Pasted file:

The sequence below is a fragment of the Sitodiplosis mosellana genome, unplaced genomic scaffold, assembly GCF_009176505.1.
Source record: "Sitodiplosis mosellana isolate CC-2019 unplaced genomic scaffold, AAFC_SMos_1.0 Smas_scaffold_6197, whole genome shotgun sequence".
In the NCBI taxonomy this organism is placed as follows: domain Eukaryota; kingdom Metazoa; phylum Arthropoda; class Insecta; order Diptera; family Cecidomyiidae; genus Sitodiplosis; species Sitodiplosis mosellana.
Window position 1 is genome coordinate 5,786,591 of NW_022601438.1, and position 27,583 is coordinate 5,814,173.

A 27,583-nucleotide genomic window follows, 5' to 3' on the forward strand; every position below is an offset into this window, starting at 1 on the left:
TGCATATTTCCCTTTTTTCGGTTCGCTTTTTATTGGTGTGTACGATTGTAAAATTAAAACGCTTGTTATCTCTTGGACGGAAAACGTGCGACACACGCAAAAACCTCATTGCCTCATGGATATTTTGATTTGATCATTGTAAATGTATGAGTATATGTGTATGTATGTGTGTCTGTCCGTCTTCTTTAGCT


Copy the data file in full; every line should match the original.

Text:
The sequence below is a fragment of the Sitodiplosis mosellana genome, unplaced genomic scaffold, assembly GCF_009176505.1.
Source record: "Sitodiplosis mosellana isolate CC-2019 unplaced genomic scaffold, AAFC_SMos_1.0 Smas_scaffold_6197, whole genome shotgun sequence".
In the NCBI taxonomy this organism is placed as follows: domain Eukaryota; kingdom Metazoa; phylum Arthropoda; class Insecta; order Diptera; family Cecidomyiidae; genus Sitodiplosis; species Sitodiplosis mosellana.
Window position 1 is genome coordinate 5,786,591 of NW_022601438.1, and position 27,583 is coordinate 5,814,173.

A 27,583-nucleotide genomic window follows, 5' to 3' on the forward strand; every position below is an offset into this window, starting at 1 on the left:
TGCATATTTCCCTTTTTTCGGTTCGCTTTTTATTGGTGTGTACGATTGTAAAATTAAAACGCTTGTTATCTCTTGGACGGAAAACGTGCGACACACGCAAAAACCTCATTGCCTCATGGATATTTTGATTTGATCATTGTAAATGTATGAGTATATGTGTATGTATGTGTGTCTGTCCGTCTTCTTTAGCT